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Sunday, October 25

Monday, October 26

Tuesday, October 27

Wednesday, October 28

Thursday, October 29

Figure Drawing Night: Open Studio (In-person)


Join us for an in-person monitored, non-instructional workshop in which artists can work at their own pace in the medium of their choice from a clothed live model in short and sustained poses.

This class will be conducted using social distancing, and the number of students will be capped each week. Masks and a temperature check are required to enter the building.

Register for a single session or the seven week block.

Click here to register.

Figure Drawing Night: Open Studio (Virtual)


Join us for a weekly monitored, non-instructional workshop in which artists can work at their own pace in the medium of their choice from a clothed live model in short and sustained poses.

To gain access to the session each week, please pay by 5pm on Thursday. You will then be sent a Zoom meeting link by 6:00pm for the 6:30pm workshop start.

Each workshop is $11 to join.

Use this link to register and pay here: Pay Now

Tech Requirements: Wifi, a computer or other device with a built in camera, and a Zoom account. Students will receive a different email with a link for that week’s Zoom meeting by 6pm on the day of.

Virtual Art-Making Session with the Princeton University Art Museum: The Effects of Light


The Arts Council is partnering with the Princeton University Art Museum to provide free online art-making experiences. Weekly classes are taught by artist-instructor Barbara DiLorenzo over Zoom, so participants can join live from home. A variety of media and techniques will be explored, using materials readily available. Each week’s lesson features works from the Museum’s collections and is introduced by an Art Museum Student Tour Guide.

This live art-making class is inspired by Claude Monet’s Water Lilies and Japanese Bridge. This painting represents two of Monet’s greatest achievements: his gardens at Giverny and the series of paintings they inspired. Monet’s gardens were an Asian-inspired oasis of cool greens, exotic plants, and calm waters, enhanced by a Japanese footbridge. The serial approach embodied in this work was one of his great formal innovations. He was committed to painting directly from nature, sometimes working on eight or more canvases in the same day. Monet’s project to capture ever-shifting atmospheric conditions came to be a hallmark of the Impressionist style. In this class we will explore drawing the same subject at different times of day, in different weather conditions, or during different times of the year.

Free registration for the drawing class via Zoom here.  (when prompted, click to sign in as “attendee”)

This event will include live closed captions in both English and Spanish. English captions are available directly in the Zoom toolbar by clicking the “CC” icon. To access Spanish-language captioning, open Streamtext, where you can select “Spanish” to see the live captioning.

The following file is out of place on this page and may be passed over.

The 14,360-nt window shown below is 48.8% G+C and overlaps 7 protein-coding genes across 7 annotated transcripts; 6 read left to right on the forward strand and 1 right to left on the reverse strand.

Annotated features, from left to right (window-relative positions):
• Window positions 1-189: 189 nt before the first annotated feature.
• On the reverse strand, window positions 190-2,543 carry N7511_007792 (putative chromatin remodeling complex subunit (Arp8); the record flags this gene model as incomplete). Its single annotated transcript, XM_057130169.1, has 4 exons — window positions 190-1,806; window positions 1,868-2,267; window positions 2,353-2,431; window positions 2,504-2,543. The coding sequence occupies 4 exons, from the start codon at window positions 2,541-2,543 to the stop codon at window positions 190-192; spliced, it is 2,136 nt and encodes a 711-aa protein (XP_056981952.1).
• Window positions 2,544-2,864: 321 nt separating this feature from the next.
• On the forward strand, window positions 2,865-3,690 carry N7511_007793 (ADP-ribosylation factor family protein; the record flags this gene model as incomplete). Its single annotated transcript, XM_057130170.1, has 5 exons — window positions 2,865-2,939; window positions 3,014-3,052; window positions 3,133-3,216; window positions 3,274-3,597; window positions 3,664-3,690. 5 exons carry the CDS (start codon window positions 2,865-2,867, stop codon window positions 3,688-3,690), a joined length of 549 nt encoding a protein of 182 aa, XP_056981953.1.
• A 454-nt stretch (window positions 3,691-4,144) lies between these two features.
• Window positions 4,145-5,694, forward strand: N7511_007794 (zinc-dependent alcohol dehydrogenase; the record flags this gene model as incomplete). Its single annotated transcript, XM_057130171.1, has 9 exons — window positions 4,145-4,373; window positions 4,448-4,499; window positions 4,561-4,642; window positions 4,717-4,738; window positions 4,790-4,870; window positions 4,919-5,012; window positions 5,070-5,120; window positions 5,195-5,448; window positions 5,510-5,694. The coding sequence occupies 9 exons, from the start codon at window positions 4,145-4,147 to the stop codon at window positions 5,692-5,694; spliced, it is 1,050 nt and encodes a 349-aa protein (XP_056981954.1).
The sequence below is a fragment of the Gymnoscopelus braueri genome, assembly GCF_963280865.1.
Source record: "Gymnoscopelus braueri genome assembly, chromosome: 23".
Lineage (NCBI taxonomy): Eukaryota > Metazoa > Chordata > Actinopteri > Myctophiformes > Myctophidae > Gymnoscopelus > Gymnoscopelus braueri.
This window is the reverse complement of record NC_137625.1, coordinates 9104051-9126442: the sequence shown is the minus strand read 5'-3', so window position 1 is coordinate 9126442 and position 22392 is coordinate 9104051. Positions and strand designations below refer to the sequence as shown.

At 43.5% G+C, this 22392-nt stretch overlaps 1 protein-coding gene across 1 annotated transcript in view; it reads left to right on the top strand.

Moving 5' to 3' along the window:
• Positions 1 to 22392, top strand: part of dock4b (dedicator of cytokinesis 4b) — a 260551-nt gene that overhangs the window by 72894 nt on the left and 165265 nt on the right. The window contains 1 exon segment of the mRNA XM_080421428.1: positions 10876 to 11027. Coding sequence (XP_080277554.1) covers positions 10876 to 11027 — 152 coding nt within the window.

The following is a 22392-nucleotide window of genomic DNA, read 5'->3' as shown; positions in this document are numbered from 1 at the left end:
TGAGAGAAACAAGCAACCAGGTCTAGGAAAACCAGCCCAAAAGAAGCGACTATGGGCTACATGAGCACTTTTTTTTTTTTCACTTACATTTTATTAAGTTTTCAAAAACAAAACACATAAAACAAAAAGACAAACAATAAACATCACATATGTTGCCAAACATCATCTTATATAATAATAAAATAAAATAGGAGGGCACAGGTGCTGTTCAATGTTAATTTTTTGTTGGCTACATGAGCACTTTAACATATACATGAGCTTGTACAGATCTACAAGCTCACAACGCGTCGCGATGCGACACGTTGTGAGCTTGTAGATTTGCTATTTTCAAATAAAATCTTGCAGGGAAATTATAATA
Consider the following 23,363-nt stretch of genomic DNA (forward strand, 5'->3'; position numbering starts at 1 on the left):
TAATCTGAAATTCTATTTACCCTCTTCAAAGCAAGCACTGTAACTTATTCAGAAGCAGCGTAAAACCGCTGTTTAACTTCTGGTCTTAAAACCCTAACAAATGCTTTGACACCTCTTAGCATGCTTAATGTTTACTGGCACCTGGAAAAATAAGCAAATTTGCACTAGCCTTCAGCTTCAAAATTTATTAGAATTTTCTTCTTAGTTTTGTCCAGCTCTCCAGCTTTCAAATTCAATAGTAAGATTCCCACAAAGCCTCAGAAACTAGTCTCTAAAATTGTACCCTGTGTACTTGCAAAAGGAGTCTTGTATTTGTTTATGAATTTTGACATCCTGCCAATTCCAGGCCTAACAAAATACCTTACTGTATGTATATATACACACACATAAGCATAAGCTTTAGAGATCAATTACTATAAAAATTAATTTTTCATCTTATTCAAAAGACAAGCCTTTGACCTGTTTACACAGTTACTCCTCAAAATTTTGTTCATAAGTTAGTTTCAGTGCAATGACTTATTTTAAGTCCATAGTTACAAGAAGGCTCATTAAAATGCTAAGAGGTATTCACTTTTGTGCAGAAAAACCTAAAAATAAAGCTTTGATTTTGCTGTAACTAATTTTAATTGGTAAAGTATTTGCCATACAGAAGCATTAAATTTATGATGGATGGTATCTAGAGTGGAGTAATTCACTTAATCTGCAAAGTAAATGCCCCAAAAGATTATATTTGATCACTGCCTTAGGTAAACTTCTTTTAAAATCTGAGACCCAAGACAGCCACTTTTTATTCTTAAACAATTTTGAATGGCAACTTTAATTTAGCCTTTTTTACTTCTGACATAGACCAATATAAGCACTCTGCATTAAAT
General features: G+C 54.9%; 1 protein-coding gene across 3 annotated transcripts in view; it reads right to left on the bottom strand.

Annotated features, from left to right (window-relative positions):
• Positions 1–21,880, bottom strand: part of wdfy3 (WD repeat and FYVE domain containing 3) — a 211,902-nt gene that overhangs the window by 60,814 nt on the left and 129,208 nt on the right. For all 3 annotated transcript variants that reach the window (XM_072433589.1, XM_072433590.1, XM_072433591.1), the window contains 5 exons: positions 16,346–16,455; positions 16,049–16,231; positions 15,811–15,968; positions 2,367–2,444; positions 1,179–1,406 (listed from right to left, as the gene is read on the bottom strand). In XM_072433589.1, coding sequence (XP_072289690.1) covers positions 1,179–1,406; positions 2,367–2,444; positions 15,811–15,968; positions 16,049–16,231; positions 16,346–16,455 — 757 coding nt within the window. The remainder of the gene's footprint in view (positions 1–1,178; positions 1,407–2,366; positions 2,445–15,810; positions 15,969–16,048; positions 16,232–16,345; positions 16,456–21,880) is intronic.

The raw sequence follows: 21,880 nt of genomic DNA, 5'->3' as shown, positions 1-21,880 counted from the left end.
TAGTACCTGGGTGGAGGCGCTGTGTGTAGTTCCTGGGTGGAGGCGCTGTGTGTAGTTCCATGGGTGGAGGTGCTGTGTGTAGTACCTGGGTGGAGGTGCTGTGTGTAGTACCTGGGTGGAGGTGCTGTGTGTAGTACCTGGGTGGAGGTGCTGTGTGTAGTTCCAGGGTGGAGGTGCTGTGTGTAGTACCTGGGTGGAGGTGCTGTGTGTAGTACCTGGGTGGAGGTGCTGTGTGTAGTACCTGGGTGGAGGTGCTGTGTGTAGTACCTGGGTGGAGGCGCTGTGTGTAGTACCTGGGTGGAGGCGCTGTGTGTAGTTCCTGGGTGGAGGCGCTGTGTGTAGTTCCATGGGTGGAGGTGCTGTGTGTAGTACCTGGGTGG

Para acceder a los subtítulos en varios idiomas, ingrese al seminario web de Zoom durante un evento en vivo, luego abra un navegador web separado para visitar esta página donde puede seleccionar “español” o el idioma de su elección.

Materials List for Drawing Classes

These materials are suggested by the instructor, but not required. Any pencil, eraser, and paper will work well.

Paper: For the demonstrations, I use Discount School Supply White Sulphite Paper (12″ x 18″, 50 lb.). My personal sketchbooks include Moleskine, Strathmore, and a variety of others that have different textures and thicknesses. Everyone has their own preference, so I recommend trying out different papers to see what you like!

Factis Mechanical Eraser: This eraser is helpful for pulling graphite and bringing highlights back into your drawing. It can also be used like a pencil, making long strokes of white (erasing the graphite) that add texture to a drawing.

Tombow MONO Zero Erasers: Round & Rectangular: I use the small, round eraser for the tiniest erasing details. It saves time to have such a small eraser on hand, and creates beautiful moments of light.

Faber-Castell Drawing Pencils: Although you can purchase a set of pencils in varying grades, for the drawing demo I’ll be using 6B so that people can see the dark marks better. I am not a fan of anything in the H grade, as the graphite is too hard and light for me to sketch comfortably. I love a 4B or 6B pencil, but that is entirely personal preference.

General’s Pure Woodless Graphite: These pure graphite pencils are a lot of fun to draw with. I usually add them to a pencil lengthener so that I can hold them like a paintbrush. Big, loose marks can be even more fun to draw—so if you have the ability, give this a try!

Koh-I-Noor Pencil Lengthener (I add the woodless graphite to this): This pencil lengthener was first introduced to me in art school. My drawing teacher would use compressed charcoal in the extender, and hold it like a paintbrush. It allows an artist to draw with a loose hand, moving the entire arm to create curves and gestures. Without it, sometimes a small nub can be harder to hold onto or can limit the range of motion.

LATE THURSDAYS! This event is part of the Museum’s Late Thursdays programming, made possible in part by Heather and Paul G. Haaga Jr., Class of 1970.

Spanish-language live closed-captioning for this program is made possible by the Rapid Response Magic Project of the Princeton University Humanities Council.

Image: Claude Monet, Water Lilies and Japanese Bridge, 1899. From the collection of William Church Osborn, Class of 1883, trustee of Princeton University (1914-51), president of the Metropolitan Museum of Art (1941-47); given by his family

Friday, October 30

Saturday, October 31